One important topic of Born Digital refers to identity and issues related to the way the Internet is being used to propagate small bits of personal information in the form of videos, blog posts, pictures, etc. So, if Fairclough states that through the practice of discourse we are constructing our world in meaning, the Internet offers new channels of discourse through which new types of manifestations will emerge. What seems like just a few years ago, if you wanted to learn anything about me, you had to rely on a simple ID with my photo and basic information. Now, if you want to learn more about me, all you need to do is google my name. From this, you can learn about activities I have partaken in such as university projects and jobs, and you can even access pictures of me, especially if you are part of a shared social network such as Facebook, Orkut, or LinkedIn.

These different online tools allow me to propagate specific discourses about myself depending on their use, whether as social, professional, or any other kind of network. For example, I use Orkut to connect with friends as a fellow Brazilian, I use Facebook to connect with friends internationally. Alternate to a social network, LinkedIn allows me to expose my professional side, defined by my work experience, education, and the conferences I have attended. Ultimately, the Internet allows new types of channels through which we are signifying ourselves, our identities.

So, what are the consequences of these new ways of signifying ourselves, of fragmenting our identities in small portions and publishing it throughout the Internet? In Born Digital, Palfrey and Gasser refer to the importance of social identity, which is “undergoing a makeover at the hands of Digital Natives”. They note:

(…) the disclosure of personal information – say, for instance, posting your hobbies online, or disclosing where you are living, or sharing information about your tastes in music – is intended to achieve certain goals. Those goals might include, for example, social approval, intimacy, or relief of distress, among other things. In the economic and business literature, other motivations have been explored. Benefits of online information disclosure might include saving money or time (as examples of extrinsic benefits when, for instance, ordering a book online and paying by credit card), or pleasure or altruism (as examples of intrinsic benefits). According to the disclosure decision models, individuals examine – as rational actors – whether the disclosure of information would indeed be a good strategy to achieve the respective goals in a given situation, and whether the expected benefits would outweigh the risks.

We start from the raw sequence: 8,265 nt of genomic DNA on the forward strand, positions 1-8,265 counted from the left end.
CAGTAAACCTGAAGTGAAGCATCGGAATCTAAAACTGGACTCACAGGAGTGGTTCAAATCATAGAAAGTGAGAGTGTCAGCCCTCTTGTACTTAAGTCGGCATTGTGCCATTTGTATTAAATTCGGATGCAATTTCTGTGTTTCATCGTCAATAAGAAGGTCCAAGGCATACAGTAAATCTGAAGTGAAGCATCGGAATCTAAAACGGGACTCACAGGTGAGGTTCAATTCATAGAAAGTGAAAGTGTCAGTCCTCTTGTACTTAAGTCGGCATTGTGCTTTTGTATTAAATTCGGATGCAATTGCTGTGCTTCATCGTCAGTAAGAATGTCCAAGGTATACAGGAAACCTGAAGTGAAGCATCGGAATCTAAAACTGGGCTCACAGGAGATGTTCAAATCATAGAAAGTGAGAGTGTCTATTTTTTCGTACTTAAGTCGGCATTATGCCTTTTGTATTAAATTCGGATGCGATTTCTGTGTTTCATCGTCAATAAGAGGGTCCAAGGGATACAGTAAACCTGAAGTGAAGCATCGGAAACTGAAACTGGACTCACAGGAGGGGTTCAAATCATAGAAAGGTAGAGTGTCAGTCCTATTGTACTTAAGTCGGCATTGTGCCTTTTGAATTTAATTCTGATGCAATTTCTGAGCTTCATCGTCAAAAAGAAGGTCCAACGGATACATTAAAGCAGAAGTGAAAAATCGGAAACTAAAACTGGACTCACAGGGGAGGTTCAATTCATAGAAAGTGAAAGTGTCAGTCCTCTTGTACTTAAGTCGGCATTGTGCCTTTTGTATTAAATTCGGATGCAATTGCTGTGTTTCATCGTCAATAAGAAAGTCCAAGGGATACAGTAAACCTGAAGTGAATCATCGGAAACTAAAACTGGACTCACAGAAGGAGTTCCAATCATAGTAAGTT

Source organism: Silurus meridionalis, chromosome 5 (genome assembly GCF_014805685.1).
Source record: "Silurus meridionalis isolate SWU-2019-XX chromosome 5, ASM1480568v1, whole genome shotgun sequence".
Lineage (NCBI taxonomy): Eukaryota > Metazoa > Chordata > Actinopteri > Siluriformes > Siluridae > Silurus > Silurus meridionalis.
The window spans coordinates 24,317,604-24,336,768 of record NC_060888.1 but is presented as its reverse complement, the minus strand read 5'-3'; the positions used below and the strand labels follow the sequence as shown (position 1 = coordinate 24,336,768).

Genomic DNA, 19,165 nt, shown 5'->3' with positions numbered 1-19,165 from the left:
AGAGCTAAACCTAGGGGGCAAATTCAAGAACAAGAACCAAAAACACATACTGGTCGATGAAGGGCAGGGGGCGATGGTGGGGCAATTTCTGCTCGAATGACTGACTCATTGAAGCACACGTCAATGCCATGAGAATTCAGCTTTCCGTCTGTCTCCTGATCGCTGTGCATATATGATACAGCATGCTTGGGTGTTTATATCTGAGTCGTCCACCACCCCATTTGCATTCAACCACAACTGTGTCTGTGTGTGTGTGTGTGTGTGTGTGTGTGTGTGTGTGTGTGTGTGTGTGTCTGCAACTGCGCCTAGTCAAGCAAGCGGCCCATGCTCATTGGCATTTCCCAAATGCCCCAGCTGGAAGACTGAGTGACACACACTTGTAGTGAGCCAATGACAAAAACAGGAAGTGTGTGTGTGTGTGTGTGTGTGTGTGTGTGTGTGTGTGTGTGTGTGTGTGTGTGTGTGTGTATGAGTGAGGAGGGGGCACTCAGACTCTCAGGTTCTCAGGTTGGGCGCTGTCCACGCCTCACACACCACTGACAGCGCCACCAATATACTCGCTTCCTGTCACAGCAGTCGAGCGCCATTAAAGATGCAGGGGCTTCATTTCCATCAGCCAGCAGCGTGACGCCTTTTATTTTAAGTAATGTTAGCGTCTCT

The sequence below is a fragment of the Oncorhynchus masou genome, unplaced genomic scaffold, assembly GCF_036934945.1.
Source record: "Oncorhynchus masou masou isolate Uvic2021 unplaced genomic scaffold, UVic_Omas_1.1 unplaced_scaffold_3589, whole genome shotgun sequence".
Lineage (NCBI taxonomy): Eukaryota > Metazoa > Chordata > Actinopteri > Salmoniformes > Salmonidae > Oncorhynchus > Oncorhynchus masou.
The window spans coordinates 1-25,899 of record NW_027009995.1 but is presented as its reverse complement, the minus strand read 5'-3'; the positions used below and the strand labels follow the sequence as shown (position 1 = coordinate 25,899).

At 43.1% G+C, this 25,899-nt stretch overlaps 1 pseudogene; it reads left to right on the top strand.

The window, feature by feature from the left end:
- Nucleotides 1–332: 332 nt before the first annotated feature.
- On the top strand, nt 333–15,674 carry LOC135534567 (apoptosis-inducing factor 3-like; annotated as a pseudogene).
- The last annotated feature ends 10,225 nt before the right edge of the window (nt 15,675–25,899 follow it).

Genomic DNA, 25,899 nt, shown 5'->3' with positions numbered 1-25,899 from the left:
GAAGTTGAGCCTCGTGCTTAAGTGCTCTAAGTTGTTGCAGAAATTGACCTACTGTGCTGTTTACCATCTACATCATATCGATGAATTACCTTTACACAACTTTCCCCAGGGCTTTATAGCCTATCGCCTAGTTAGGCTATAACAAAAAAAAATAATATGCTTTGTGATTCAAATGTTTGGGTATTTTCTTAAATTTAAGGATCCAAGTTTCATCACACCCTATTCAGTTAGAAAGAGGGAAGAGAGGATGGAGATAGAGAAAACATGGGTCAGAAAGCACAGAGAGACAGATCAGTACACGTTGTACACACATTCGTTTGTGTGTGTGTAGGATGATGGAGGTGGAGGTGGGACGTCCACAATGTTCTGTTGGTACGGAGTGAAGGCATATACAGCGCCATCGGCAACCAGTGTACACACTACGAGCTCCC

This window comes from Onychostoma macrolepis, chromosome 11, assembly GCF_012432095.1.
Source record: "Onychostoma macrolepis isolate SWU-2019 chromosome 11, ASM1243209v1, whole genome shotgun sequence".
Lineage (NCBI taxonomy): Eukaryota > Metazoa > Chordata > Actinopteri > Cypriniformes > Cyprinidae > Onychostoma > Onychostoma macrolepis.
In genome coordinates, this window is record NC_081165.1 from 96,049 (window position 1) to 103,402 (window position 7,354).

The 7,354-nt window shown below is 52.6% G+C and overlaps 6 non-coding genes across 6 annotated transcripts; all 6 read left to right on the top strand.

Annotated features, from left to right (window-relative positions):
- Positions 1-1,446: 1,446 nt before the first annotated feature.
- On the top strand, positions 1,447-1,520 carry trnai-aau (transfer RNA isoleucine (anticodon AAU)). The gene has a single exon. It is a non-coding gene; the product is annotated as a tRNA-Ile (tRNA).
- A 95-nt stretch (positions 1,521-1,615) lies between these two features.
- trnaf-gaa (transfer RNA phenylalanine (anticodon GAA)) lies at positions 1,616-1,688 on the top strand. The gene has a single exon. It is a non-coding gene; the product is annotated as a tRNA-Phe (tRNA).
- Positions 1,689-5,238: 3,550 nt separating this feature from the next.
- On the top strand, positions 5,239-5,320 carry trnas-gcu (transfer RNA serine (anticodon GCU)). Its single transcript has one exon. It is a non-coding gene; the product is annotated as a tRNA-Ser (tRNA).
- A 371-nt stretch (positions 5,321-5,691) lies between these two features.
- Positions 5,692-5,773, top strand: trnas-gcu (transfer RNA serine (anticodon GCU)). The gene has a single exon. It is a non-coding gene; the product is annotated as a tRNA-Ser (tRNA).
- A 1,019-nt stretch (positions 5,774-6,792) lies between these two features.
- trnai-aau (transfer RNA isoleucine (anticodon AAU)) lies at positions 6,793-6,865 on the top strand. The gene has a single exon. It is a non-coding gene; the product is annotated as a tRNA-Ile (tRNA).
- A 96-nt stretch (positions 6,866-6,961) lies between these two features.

Blogs, social networks, home pages, etc “can be understood as means to develop and evolve their notions and levels of “self” and personal identity, respectively. On the other hand, the revelation of personal data on the Internet is closely connected with establishing group membership.

All that raises issues of privacy, security and control of information which sometimes seem to be suppressed by the euphoria surrouding the digital era.

It is important to take into consideration that although online tools are enabling Digital Natives to do more creative things based on their connections to a larger, more diverse network of the online sphere, other issues arise including that of privacy and security. It worries me to see that all this information, might always be floating somewhere around the Internet; and that it can be accessed some other time in our lives when that self representation is no longer convenient, funny, or desired.

– André Valle

In the News: When Private Identities Go Public

One thing that irks me – rightly or wrongly – is when news reports cite a MySpace profile as a source of information. Usually, it’s the local news trying to dig up information on a suddenly news-worthy person without making the effort of a phone call. When it comes to national politics, though, the stakes are higher. Most recently, potentially detrimental quotes from the MySpace profile of Levi Johnson, the father of Republican VP nominee Sarah Palin’s daughter’s baby, were making the rounds. The information was first posted in the New York Post, after which it quickly circulated through the blogosphere, and the information gleaned from the MySpace profile eventually found its way into mainstream media. A second example comes from last year’s Republican primaries. wrote a story about Rudy Giuliani’s daughter supporting Obama over her father based on a Facebook group that she joined.